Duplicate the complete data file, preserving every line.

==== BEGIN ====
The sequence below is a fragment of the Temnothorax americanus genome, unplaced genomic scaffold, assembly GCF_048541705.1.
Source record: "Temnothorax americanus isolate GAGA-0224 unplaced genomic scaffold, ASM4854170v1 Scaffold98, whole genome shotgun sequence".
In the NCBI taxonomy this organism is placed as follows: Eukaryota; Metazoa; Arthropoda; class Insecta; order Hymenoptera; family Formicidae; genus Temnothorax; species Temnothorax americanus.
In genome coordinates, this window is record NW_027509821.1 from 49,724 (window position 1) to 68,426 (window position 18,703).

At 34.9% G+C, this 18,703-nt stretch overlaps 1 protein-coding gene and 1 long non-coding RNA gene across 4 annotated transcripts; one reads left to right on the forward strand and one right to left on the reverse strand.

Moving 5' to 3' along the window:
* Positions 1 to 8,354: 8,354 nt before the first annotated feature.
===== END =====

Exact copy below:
The sequence below is a fragment of the Temnothorax americanus genome, unplaced genomic scaffold, assembly GCF_048541705.1.
Source record: "Temnothorax americanus isolate GAGA-0224 unplaced genomic scaffold, ASM4854170v1 Scaffold98, whole genome shotgun sequence".
In the NCBI taxonomy this organism is placed as follows: Eukaryota; Metazoa; Arthropoda; class Insecta; order Hymenoptera; family Formicidae; genus Temnothorax; species Temnothorax americanus.
In genome coordinates, this window is record NW_027509821.1 from 49,724 (window position 1) to 68,426 (window position 18,703).

At 34.9% G+C, this 18,703-nt stretch overlaps 1 protein-coding gene and 1 long non-coding RNA gene across 4 annotated transcripts; one reads left to right on the forward strand and one right to left on the reverse strand.

Moving 5' to 3' along the window:
* Positions 1 to 8,354: 8,354 nt before the first annotated feature.